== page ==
1

I am updating an array saved in a users meta field using an ajax function.

The values added to the array are taken from the data-attributes within the tags which also act at the trigger to make the ajax call.

Whilst the function works 95% of the time, it can be a bit hit and miss whether the values save or not. I suspect this is because a user can fire these ajax calls too quickly and not give enough time for the original function call to save and update the meta field.

What would be the best method to ensure the ajax triggered function of updating the meta field value has been completed before allowing the function to run again?

Hope this makes sense - needless to say, please let me know if you need any more info.

Thanks in advance!!

Sample HTML

<div id="rjb_slots" class="slots">
  <h5>Mon, 24th Aug 2020</h5>
  <div class="slot">
    <span class="time">10:30</span>
    <a class="book" data-timestamp="1598265000" href="#"></a>
  </div>
  <div class="slot">
    <span class="time">11:00</span>
    <a class="booked" data-timestamp="1598266800" href="#"></a>
  </div>
  <div class="slot">
    <span class="time">11:30</span>
    <a class="booked" data-timestamp="1598268600" href="#"></a>
  </div>
  <div class="slot">
    <span class="time">12:00</span>
    <a class="book" data-timestamp="1598270400" href="#"></a>
  </div>
  <div class="slot">
    <span class="time">12:30</span>
    <a class="booked" data-timestamp="1598272200" href="#"></a>
  </div>
  <div class="slot">
    <span class="time">13:00</span>
    <a class="book" data-timestamp="1598274000" href="#"></a>
  </div>
  <div class="slot">
    <span class="time">19:30</span>
    <a class="book" data-timestamp="1598297400" href="#"></a>
  </div>
</div>

Ajax .js

$('.slot').on('click', 'a.book', function(e) {
  e.preventDefault();

  var user   = $('#rjb_day').attr( 'data-user' );
  var stamp  = $(this).attr( 'data-timestamp' );
  

  // console.log(bookCap);
  
  $(this).removeClass('book').addClass('booked');

  $.ajax({
    type: 'POST',
    url: ajax_object.ajaxurl,
    data: {
        action: 'rjb_make_diary_slots',
        user: user,
        stamp: stamp
    },
    success: function(data) {
      // This outputs the result of the ajax request
      console.log(data);
    },
    error: function(errorThrown){
        console.log(errorThrown);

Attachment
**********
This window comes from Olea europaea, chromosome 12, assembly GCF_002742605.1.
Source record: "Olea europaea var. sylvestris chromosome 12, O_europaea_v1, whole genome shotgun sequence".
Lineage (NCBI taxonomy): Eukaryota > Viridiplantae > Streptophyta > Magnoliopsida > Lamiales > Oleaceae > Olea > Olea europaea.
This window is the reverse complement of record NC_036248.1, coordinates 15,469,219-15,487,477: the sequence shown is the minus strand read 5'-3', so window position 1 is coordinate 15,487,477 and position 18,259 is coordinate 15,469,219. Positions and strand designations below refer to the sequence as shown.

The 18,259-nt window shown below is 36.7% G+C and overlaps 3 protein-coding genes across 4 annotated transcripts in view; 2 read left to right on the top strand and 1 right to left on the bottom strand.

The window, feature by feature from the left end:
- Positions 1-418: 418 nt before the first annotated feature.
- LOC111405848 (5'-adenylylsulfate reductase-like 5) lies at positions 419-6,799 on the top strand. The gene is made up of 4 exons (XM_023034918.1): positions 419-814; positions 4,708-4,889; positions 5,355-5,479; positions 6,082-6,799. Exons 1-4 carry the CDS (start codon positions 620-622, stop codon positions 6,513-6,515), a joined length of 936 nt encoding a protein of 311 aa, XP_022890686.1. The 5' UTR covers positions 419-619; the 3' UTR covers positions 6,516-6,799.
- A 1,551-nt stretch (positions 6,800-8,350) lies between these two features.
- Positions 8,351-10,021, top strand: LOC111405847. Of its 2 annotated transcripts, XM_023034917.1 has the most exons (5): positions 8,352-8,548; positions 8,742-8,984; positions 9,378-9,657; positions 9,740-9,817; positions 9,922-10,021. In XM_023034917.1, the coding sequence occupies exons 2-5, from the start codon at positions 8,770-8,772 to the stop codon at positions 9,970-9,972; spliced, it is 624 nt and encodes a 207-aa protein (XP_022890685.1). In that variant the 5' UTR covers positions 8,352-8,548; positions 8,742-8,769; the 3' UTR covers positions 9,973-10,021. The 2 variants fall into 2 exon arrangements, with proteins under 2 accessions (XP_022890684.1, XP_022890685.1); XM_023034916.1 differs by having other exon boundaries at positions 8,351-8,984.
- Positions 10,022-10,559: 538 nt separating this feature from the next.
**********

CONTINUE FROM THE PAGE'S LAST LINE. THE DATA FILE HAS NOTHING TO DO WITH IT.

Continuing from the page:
}
  });
    
});

Function that updates the user metafield

add_action( 'wp_ajax_rjb_make_diary_slots', 'rjb_make_diary_slots' );

function rjb_make_diary_slots() {

  $user   = $_POST['user'];

  $stamp  = array(
              array( 
                'rjb_cal_day'           => strtotime('today', $_POST['stamp']),
                'rjb_cal_when'          => $_POST['stamp'],
                'rjb_cal_position_id'   => '',
                'rjb_cal_candidate_id'  => ''
              )
            );

  $calendar   = get_user_meta( $user, 'rjb_cal', true);
  $stamps     = !empty($calendar) ? $calendar : array();
  $new_stamp  = array_merge($stamps, $stamp);

  usort($new_stamp, function($a, $b) {
    return $a['rjb_cal_when'] <=> $b['rjb_cal_when'];
  });

  update_user_meta( $user, 'rjb_cal', $new_stamp);

  $log = print_r($stamp);

  wp_die($log);

}

Example of a value stored in the rjb_cal user meta field

array (
  [0] => array (
    [rjb_cal_day] => 1598227200
    [rjb_cal_when] => 1598266800
    [rjb_cal_position_id] => 
    [rjb_cal_candidate_id] => 
  )
  [1] => array (
    [rjb_cal_day] => 1598227200
    [rjb_cal_when] => 1598268600
    [rjb_cal_position_id] => 
    [rjb_cal_candidate_id] => 
  )
  [2] => array (
    [rjb_cal_day] => 1598227200
    [rjb_cal_when] => 1598272200
    [rjb_cal_position_id] => 
    [rjb_cal_candidate_id] => 
  )
)

2 Answers 2

2

I usually use CSS classes to control AJAX requests affecting a specific element. This way you can prevent unwanted AJAX requests on that element, while other AJAX requests may still be triggered, being bound to other elements.

$('.slot').on('click', 'a.book', function(e) {
    e.preventDefault();

    // Check if doing ajax
    if($(this).hasClass("doing-ajax")) return false;
    $(this).addClass("doing-ajax");

    var user   = $('#rjb_day').attr( 'data-user' );
    var stamp  = $(this).attr( 'data-timestamp' );


    // console.log(bookCap);

    $(this).removeClass('book').addClass('booked');

    $.ajax({
        context: $(this),
        type: 'POST',
        url: ajax_object.ajaxurl,
        data: {
            action: 'rjb_make_diary_slots',
            user: user,
            stamp: stamp
        },
        success: function(data) {
           // This outputs the result of the ajax request
           console.log(data);

           // Remove "doing-ajax" class
           $(this).removeClass("doing-ajax");
        },
        error: function(errorThrown){
            console.log(errorThrown);

            // Remove "doing-ajax" class
           $(this).removeClass("doing-ajax");
        }
    });

});

Don't forget to add the context property to your AJAX's config object, as i did in the above example.

1
  • Thanks Dude - this has got me going!! Only slight change I had to make was adding the doing-ajax class to the parent element since the sibling links could also be clicked e.g.: $('#cvl_slots').addClass('doing-ajax'); I also added a .doing-ajax spinner with css for a bit of nice UX Aug 25, 2020 at 12:38
2

You can use two approach to prevent the user to click on your elem before complete the ajax fully. 1.Display loader and block that element so that no one can excute it until the ajax complete. 2.use a global var isAjaxProcess = false; now in your code make a condition block If(isAjaxProcess === false) { isAjaxProcess = true: Your ajax code goese here. And make isAjaxProcess to false in your ajax success block. }

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